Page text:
Although Harrison never held a grudge against CN after it declined in 2009 to extend his CEO contract, he did have hard feelings about Norfolk Southern, which Harrison and CP unsuccessfully sought to acquire in 2015-2016.

After becoming CEO of CSX, Green said Harrison reportedly said he wanted to “kick NS in the nuts” by capturing 10 to 15 percent of its traffic.

Green also reveals that Harrison’s health problems prompted an intense debate with CSX management ranks as to when and what to disclose about it.

By the time Harrison agreed to be part of an effort to oust CSX CEO Michael Ward, he had become a very wealthy man, saying that during his time at IC, CN and CP he was paid $500 million.

Harrison had three horse farms and three homes furnished with all of the lavish fixtures and trappings you might expect someone of such immense wealth to have.

Yet his real home was out on whatever railroad he happened to run at the time.

Railway Age columnist Frank Wilner in reviewing Green’s book likened Harrison to a railfan except rather than making photographs of trains EHH was barking orders to subordinates.

Harrison’s antipathy toward railroad labor is well known and been well documented. Many of the employees of his railroads loathed him in return.

But shippers also easily found themselves the targets of Harrison’s tirades. It may be that a railroad would not be a railroad without shippers, but Harrison viewed shipper demands as impeding his goal at the railroad of making money and lots of it for stockholders.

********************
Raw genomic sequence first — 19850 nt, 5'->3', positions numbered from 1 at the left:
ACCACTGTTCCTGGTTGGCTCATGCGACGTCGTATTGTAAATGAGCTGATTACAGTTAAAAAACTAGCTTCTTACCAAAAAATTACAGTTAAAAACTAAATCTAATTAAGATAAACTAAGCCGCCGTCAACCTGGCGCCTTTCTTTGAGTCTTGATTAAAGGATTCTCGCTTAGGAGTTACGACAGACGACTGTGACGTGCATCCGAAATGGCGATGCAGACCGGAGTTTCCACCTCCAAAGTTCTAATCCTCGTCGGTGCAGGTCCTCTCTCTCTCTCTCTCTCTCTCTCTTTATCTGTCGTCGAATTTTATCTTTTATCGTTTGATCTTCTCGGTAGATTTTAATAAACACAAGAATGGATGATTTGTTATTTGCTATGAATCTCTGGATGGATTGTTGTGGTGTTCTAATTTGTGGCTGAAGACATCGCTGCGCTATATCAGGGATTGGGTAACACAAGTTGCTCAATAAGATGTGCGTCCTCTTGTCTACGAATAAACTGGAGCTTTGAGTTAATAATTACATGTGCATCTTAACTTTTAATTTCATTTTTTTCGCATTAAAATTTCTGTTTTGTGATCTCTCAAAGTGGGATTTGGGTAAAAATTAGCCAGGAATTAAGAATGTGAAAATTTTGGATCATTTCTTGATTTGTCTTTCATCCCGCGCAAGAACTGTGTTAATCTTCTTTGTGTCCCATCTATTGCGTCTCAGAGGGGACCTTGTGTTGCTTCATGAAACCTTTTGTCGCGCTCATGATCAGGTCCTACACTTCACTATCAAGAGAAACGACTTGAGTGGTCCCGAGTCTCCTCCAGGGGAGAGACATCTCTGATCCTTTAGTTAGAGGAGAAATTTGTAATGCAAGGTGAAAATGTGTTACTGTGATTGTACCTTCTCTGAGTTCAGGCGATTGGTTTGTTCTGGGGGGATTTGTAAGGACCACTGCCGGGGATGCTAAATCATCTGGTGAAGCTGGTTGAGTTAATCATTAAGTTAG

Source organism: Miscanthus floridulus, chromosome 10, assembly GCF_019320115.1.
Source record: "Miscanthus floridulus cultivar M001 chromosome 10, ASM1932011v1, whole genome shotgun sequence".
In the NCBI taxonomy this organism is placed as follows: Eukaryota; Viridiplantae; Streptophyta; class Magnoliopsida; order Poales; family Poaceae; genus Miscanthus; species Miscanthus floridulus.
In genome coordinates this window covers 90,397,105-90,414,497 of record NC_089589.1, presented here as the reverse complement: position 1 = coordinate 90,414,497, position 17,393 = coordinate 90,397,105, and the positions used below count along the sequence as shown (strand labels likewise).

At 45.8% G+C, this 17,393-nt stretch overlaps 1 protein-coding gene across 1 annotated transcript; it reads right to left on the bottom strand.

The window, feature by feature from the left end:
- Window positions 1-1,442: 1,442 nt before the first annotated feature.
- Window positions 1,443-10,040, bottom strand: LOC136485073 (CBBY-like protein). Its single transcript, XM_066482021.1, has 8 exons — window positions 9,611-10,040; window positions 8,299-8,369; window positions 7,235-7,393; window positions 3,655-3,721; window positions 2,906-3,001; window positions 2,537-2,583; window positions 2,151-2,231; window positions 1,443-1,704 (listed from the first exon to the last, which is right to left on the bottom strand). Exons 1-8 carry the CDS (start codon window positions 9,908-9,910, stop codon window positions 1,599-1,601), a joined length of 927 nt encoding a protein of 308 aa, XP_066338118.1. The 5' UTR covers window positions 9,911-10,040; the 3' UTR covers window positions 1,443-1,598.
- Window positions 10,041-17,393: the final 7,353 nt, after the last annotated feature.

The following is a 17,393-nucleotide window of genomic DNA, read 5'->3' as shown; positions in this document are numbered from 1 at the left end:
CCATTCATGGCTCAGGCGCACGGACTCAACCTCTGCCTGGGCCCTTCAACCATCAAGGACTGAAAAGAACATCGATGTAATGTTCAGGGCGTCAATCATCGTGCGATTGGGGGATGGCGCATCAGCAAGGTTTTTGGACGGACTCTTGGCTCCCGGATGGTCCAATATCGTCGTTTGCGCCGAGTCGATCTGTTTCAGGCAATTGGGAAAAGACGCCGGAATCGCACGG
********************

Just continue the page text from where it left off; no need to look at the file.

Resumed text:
To that end, Harrison was less of a railroader than he was a rapacious capitalist who happened to work in the railroad industry.

Green described Harrison as “an unsentimental efficiency wizard who’d risen to the top by lopping expenses, maximizing the use of assets, and creating enormous value for shareholders [by] making the trains run on time. Investors came first. For him, the game was capitalism, pure and simple.”

Green concludes by saying that Harrison transformed four publicly traded companies, which the author found to be a rare fete.

But as accomplished as Harrison was, he didn’t live long enough to realize what may have been his most craved goal, the establishment of a true transcontinental railroad.

In concluding his review of Green’s book, Wilner observes, “Surely, [Harrison] possessed the ego, perhaps fueled by sharing initials with one of history’s most notable railroad barons—Edward H. Harriman. That Excalibur of railroading remains for another visionary.”